Still from 'A Thousand Suns'Diop’s method of looking at Niang is like surveillance – often from a physical distance that is reserved for clandestine recording. Sometimes he seems to notice the camera as it follows, perpendicular to him, and gazes sadly at it. Not into it, as his soft eyes seem to flatten the world in front of them. No matter whom he’s talking to, the actor always seems to be listening to something far away. It could be the voice of a lost love, or the spent cowboy twang of Tex Ritter that we hear on the soundtrack, refusing to fade out.

This is no ‘where-are-they-now?’ film. But it takes half of A Thousand Suns‘ length for that to become apparent. It’s a poem about loss – a measurable, palpable loss that lingers heavily and intractably, even after all physical things have withered. An immovable loss that blots out the man, rendering him the sliver of a penumbra. At this point the film has become – and undetected – something else, no longer the somber documentary we thought we were watching. It could have all been a blase bit of creative license; maybe he isn’t a cowherd, maybe he doesn’t nurse childish gunslinger fantasies, maybe that isn’t even his wife scolding him in the beginning.

It’s not about knowing any of these things, but about knowing where we stand, and Diop is intent here (and continues to be throughout her work) on constantly tilting the axis in different directions, so we never know for sure. It keeps the viewer in a perpetual state of questioning and investigating, not so much what we see, but how we apply our worldview to what we see in attempts to steady ourselves. The plain of contemporary cinema may be a relatively flat one, but at least in the case of more daring and interesting films like A Thousand Suns, it is never a level one. It’s as it should be.

Still from 'A Thousand Suns'When seeing third-world cinema in general, we’re conditioned to think we’re always looking at a slice of life. It’s something that can never be entirely clean of the lurid and cruel. The poverty of it is tied down to depicting quotidian things. A Thousand Suns interrogates that, causes us, at least for its brief duration and perfect run-time, to consider how we receive cinema as an eye into separate economic spheres, and how the figurative West and the global South face one another through cinema.

Our assumptions are challenged – those that tell us the Niang we are seeing is the real person, and those that tell us that Mory is not based in reality – but aren’t negated. They merely become convoluted as we go. “Mory’s story is mine,” he tells his friends as they leave the screening. But what could he mean? Was the character based on him, or did he continue to live on as the character? (He also claims to have long since lost the emblematic steer horns used in the film). Throughout A Thousand Suns, he becomes as symbolic as Mory, as much an image, to be used to reflect a purpose, a feeling. Once his short scrap of renewed fame is over, he begins narrating a life as the character, but the depth and the sadness that he imbues it with go beyond the scope of Mambety’s film.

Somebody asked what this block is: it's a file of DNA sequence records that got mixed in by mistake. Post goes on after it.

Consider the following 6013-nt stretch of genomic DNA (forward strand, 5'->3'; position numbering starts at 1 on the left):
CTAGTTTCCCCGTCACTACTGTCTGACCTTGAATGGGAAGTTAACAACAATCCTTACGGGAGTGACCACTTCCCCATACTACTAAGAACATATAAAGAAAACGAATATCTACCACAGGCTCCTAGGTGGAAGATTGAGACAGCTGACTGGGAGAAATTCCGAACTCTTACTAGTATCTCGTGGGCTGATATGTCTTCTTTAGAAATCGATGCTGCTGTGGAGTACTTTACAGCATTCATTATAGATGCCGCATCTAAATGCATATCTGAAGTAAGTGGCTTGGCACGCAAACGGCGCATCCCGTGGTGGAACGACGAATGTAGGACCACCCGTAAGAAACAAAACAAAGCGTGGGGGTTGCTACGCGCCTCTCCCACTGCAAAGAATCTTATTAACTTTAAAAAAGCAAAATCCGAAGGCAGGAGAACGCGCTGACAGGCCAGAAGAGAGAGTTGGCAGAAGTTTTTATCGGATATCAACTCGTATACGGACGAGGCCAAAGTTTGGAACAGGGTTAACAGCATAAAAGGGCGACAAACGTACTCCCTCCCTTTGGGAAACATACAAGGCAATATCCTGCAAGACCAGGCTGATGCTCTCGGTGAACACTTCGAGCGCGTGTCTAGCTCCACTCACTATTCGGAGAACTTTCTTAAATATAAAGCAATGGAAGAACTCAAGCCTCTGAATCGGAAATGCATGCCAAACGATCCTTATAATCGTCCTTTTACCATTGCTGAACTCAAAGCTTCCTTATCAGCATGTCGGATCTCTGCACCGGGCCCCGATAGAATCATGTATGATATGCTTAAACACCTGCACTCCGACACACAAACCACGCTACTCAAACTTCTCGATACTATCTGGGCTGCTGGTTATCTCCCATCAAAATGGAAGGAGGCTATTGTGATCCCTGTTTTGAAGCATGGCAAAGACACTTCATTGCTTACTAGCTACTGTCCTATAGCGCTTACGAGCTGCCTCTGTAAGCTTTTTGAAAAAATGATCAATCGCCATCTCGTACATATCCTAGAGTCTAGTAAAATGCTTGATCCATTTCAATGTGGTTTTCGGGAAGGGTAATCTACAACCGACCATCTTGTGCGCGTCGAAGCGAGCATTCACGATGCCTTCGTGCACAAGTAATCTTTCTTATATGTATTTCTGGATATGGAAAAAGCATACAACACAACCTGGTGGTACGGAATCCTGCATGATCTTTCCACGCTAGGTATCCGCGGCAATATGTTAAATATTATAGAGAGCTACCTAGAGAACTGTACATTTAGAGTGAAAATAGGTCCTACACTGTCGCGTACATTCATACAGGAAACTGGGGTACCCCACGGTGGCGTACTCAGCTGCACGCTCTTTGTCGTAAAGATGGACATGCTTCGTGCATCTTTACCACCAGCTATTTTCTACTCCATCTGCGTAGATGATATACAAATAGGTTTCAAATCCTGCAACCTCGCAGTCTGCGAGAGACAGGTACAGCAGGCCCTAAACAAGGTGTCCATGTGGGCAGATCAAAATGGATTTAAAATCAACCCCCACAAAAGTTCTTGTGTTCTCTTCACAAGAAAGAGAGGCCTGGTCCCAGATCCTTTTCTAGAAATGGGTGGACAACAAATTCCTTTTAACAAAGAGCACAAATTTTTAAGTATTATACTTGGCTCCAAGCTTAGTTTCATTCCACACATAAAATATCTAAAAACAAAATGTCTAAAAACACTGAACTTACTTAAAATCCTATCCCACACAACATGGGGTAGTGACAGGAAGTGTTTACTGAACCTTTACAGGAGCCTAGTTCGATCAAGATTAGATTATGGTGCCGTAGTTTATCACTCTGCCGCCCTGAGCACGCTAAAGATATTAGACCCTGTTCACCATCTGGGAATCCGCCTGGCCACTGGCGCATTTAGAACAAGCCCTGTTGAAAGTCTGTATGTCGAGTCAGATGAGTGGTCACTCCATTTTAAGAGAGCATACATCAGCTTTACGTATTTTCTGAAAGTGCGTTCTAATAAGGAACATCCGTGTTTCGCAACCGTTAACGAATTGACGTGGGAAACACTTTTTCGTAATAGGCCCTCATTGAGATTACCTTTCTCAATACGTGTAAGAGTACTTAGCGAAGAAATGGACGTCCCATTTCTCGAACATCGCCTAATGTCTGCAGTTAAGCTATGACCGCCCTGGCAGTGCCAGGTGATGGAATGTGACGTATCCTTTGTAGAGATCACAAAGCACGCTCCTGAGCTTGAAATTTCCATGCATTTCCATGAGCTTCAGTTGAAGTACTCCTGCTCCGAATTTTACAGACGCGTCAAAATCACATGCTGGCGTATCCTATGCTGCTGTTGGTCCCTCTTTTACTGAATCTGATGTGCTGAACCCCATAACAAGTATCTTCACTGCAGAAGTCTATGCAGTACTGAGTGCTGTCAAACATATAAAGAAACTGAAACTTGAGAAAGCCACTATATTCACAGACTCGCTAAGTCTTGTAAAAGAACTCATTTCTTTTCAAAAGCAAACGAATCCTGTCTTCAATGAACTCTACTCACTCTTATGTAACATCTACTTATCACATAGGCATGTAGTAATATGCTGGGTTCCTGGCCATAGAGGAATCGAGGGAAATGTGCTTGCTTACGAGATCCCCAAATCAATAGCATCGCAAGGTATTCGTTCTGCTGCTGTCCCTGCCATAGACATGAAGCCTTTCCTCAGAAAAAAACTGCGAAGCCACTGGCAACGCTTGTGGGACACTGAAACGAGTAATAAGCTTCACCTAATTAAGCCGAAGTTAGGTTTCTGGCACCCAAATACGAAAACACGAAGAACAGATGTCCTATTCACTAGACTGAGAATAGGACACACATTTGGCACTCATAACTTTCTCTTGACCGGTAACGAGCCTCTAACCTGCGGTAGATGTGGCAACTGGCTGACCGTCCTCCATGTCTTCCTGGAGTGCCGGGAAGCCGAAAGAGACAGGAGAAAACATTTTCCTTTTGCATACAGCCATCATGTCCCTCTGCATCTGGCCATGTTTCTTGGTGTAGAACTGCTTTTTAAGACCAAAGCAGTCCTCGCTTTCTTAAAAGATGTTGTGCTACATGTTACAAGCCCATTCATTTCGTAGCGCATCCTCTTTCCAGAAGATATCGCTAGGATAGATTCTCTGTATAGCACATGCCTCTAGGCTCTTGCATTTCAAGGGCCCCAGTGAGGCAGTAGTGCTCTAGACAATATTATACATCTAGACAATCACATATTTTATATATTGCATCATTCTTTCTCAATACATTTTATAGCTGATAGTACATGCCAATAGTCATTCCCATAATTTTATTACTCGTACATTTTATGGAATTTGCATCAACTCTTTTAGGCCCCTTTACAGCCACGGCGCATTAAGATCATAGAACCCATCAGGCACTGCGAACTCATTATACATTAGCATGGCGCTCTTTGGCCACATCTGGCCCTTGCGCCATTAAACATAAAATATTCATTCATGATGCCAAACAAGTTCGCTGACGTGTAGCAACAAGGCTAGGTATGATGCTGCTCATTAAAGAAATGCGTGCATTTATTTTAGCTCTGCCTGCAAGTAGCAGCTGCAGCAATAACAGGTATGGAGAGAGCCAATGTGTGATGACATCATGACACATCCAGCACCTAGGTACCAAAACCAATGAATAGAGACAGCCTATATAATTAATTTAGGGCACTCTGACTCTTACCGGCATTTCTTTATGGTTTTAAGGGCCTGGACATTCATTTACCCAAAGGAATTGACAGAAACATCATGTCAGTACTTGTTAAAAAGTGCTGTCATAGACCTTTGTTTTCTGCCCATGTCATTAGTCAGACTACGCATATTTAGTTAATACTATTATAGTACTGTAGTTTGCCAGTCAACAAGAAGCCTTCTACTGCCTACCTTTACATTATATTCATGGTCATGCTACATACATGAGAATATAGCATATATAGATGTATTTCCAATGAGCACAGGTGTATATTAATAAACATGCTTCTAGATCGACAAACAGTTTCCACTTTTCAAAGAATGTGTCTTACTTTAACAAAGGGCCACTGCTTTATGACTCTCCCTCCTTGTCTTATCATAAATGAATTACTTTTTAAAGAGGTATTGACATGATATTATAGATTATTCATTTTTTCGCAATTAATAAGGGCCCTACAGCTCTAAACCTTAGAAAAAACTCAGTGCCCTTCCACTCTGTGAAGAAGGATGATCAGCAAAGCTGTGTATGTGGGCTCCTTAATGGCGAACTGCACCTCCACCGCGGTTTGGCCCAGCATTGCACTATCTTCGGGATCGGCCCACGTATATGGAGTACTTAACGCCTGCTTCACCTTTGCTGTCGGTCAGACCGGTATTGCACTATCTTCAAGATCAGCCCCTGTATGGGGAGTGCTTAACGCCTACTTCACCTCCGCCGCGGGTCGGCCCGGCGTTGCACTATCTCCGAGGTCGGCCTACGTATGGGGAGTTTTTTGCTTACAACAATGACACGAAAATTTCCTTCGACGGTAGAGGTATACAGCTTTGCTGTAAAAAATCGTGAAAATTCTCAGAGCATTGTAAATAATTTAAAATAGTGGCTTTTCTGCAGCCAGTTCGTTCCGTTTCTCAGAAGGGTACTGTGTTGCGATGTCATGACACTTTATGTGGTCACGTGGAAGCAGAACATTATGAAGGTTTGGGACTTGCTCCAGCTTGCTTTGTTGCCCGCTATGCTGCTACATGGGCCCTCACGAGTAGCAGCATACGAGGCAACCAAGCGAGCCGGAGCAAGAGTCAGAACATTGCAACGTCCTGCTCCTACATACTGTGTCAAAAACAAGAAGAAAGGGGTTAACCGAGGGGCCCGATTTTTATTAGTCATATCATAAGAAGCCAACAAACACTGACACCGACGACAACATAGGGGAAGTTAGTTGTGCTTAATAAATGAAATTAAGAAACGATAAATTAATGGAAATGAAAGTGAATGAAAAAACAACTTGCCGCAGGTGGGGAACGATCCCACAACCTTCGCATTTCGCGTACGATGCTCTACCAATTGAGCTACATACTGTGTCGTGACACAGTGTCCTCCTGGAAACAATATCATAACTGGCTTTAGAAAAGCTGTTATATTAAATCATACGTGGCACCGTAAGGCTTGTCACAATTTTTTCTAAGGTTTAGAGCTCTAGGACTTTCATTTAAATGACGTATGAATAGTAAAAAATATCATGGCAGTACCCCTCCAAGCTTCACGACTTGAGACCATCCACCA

He has a sadness that traverses seas. It could be about a missed chance to leave Senegal, but it could be an even more powerful sadness that kept him bound in the first place. It seems Diop is examining her own life’s puzzle in looking at Niang, and where she crosses paths with him in surprising ways. Maybe it’s only one piece, but it’s a striking one. It could be that she sees some the ambivalences, the absences of her own life, reflected in him. It’s as though she’s found a lost root from a tree that was transplanted long ago. This film isn’t about revealing moments, or about hidden connections. She’s not interviewing him about working with Mambety. Rather, the broadly-drawn scenes, the silences, go into its rough sketch.

Still from 'A Thousand Suns'One of the panelists at the screening (Mambety’s brother and Diop’s father, musician Wasis Diop) lauds the film as showing “our past lives” and holds up Niang as a living artifact. While everyone else has grown up, gotten wiser and more corrupt, the actor has stayed behind on the pier. A holdover from the generation of ’68. And that is very much what Touki Bouki is about: not leaving ’68 behind, being variously unwilling and unable to do so. Because it doesn’t resemble European art, the intellectuals in Senegal and France hold the film up as a founding text of indie Africa. Yes, the film is about rebellion and individualism, but what do the rebel couple ultimately want to do? Get on a boat bound for France; they need a postcolonial dream to begin; they must discard the countercultural clothing. And the dream remains just that.

In the harbor, Mory is chasing after the ship that is about to depart, his coattails flapping as he runs. In the scene he is running to make the ship ferrying expensive people and their shiny possessions to France, and his love, Mareme, who has become indistinguishable from those things. This happens on a loop; he is forever running, breathless, focused, towards it but never reaches it. In Touki Bouki things turn out differently, but this is the image of it that remains, that extends outward from the screen and then into the churning Atlantic water. Similarly, the ship never leaves port.

2 Responses to “A Thousand Suns”

  1. hg said

    An intriguing addition to the “movies about movies” category.

  2. Mary Ann said

    Glad you are posting again!

    Sent from my iPhone